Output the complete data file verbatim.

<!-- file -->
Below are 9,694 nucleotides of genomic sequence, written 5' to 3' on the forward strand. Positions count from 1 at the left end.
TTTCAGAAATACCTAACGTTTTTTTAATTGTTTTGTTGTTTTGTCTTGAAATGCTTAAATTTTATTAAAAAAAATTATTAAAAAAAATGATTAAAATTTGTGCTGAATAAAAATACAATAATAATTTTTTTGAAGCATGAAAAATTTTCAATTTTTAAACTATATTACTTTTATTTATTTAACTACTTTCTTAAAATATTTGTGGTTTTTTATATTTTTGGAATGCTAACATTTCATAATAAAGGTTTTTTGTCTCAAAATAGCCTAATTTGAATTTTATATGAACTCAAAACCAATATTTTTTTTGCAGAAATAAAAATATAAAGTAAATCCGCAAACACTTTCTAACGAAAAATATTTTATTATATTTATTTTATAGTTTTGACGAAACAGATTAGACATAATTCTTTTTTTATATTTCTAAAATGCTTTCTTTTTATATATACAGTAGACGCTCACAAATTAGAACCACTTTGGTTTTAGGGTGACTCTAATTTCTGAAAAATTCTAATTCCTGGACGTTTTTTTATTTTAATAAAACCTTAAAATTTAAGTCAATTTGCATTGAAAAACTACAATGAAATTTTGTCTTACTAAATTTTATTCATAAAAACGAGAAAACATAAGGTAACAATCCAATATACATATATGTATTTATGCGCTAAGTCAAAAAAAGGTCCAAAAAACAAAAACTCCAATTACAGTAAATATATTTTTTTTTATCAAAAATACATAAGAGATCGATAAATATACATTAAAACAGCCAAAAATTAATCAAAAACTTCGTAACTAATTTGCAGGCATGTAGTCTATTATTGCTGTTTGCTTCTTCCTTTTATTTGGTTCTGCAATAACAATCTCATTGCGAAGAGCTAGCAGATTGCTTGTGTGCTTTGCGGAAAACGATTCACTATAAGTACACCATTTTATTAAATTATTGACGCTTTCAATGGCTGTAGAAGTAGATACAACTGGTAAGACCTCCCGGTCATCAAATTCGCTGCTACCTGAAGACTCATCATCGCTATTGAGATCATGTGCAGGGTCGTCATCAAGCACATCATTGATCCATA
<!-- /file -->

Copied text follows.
Below are 9,694 nucleotides of genomic sequence, written 5' to 3' on the forward strand. Positions count from 1 at the left end.
TTTCAGAAATACCTAACGTTTTTTTAATTGTTTTGTTGTTTTGTCTTGAAATGCTTAAATTTTATTAAAAAAAATTATTAAAAAAAATGATTAAAATTTGTGCTGAATAAAAATACAATAATAATTTTTTTGAAGCATGAAAAATTTTCAATTTTTAAACTATATTACTTTTATTTATTTAACTACTTTCTTAAAATATTTGTGGTTTTTTATATTTTTGGAATGCTAACATTTCATAATAAAGGTTTTTTGTCTCAAAATAGCCTAATTTGAATTTTATATGAACTCAAAACCAATATTTTTTTTGCAGAAATAAAAATATAAAGTAAATCCGCAAACACTTTCTAACGAAAAATATTTTATTATATTTATTTTATAGTTTTGACGAAACAGATTAGACATAATTCTTTTTTTATATTTCTAAAATGCTTTCTTTTTATATATACAGTAGACGCTCACAAATTAGAACCACTTTGGTTTTAGGGTGACTCTAATTTCTGAAAAATTCTAATTCCTGGACGTTTTTTTATTTTAATAAAACCTTAAAATTTAAGTCAATTTGCATTGAAAAACTACAATGAAATTTTGTCTTACTAAATTTTATTCATAAAAACGAGAAAACATAAGGTAACAATCCAATATACATATATGTATTTATGCGCTAAGTCAAAAAAAGGTCCAAAAAACAAAAACTCCAATTACAGTAAATATATTTTTTTTTATCAAAAATACATAAGAGATCGATAAATATACATTAAAACAGCCAAAAATTAATCAAAAACTTCGTAACTAATTTGCAGGCATGTAGTCTATTATTGCTGTTTGCTTCTTCCTTTTATTTGGTTCTGCAATAACAATCTCATTGCGAAGAGCTAGCAGATTGCTTGTGTGCTTTGCGGAAAACGATTCACTATAAGTACACCATTTTATTAAATTATTGACGCTTTCAATGGCTGTAGAAGTAGATACAACTGGTAAGACCTCCCGGTCATCAAATTCGCTGCTACCTGAAGACTCATCATCGCTATTGAGATCATGTGCAGGGTCGTCATCAAGCACATCATTGATCCATA